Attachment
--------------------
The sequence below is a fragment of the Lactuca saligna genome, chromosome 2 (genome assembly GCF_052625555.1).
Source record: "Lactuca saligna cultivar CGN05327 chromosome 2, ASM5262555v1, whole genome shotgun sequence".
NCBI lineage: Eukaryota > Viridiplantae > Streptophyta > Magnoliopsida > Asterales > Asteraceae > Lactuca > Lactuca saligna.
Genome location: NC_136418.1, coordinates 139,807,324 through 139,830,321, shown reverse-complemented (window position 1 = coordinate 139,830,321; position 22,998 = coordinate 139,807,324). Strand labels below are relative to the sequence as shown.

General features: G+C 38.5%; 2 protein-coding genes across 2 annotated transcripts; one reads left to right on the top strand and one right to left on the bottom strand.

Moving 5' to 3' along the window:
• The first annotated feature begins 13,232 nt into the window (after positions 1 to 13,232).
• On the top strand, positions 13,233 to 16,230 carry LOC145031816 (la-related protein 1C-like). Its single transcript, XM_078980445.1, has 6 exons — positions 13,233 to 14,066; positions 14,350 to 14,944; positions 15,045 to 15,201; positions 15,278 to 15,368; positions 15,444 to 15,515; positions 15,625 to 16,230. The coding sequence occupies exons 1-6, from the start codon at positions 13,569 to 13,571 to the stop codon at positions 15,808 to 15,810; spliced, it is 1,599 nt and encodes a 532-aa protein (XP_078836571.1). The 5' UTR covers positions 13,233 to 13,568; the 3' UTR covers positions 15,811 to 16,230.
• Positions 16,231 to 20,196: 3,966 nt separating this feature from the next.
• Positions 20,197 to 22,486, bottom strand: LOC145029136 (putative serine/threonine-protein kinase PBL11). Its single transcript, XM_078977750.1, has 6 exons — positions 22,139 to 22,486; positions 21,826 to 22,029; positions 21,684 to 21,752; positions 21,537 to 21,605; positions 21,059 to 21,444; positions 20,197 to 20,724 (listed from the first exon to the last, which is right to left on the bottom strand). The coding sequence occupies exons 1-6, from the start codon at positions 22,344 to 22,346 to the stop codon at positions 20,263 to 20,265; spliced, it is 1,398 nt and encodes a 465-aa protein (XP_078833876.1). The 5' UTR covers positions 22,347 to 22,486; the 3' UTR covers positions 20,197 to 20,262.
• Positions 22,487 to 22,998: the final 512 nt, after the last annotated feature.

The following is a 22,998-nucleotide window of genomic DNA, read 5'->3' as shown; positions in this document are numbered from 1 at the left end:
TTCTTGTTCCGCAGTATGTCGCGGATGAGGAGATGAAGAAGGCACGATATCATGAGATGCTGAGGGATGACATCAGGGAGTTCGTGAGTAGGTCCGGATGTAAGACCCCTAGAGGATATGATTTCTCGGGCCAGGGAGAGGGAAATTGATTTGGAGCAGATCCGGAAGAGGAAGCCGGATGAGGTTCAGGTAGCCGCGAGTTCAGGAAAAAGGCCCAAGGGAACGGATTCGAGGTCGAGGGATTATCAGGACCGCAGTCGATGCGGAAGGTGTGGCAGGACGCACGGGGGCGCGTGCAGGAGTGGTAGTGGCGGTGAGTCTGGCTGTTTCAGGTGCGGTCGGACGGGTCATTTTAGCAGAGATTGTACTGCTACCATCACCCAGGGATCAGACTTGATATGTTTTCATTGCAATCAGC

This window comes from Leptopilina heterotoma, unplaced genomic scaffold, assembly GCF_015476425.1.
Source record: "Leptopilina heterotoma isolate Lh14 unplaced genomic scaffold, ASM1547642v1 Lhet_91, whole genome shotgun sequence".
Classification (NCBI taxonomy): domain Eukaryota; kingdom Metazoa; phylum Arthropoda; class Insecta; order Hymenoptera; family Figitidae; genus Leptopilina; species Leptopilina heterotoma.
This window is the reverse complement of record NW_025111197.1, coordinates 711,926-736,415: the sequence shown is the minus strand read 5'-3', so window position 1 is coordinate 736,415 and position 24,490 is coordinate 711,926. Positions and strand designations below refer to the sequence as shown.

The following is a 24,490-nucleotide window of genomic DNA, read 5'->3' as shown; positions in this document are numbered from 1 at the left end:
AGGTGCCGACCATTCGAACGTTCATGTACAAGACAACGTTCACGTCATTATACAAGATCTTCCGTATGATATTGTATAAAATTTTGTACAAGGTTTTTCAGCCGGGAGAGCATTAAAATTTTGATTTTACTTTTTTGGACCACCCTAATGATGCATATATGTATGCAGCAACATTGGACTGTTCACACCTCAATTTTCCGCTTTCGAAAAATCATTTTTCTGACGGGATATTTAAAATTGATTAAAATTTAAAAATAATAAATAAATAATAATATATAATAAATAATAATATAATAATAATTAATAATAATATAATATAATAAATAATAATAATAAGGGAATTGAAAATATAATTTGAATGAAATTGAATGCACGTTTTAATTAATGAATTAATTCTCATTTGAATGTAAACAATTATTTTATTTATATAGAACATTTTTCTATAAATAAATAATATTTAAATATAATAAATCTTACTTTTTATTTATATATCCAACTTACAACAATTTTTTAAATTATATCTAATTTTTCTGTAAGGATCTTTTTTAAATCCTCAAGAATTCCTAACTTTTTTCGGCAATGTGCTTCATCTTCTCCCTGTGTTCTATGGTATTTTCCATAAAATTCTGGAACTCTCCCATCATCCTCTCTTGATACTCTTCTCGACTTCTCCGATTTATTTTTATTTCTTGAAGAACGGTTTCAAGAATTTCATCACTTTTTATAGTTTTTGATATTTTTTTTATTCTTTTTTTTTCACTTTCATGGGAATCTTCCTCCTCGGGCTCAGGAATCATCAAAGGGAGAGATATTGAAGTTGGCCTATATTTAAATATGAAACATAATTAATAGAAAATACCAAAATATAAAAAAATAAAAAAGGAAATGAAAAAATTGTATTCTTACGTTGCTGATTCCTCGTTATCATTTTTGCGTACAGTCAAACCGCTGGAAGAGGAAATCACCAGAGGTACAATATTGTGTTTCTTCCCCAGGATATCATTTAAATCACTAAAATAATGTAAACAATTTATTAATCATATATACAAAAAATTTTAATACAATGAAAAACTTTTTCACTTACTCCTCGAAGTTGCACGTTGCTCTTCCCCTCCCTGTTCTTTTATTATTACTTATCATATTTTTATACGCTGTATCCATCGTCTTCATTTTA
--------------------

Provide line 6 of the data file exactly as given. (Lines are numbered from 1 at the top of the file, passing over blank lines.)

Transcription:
Moving 5' to 3' along the window: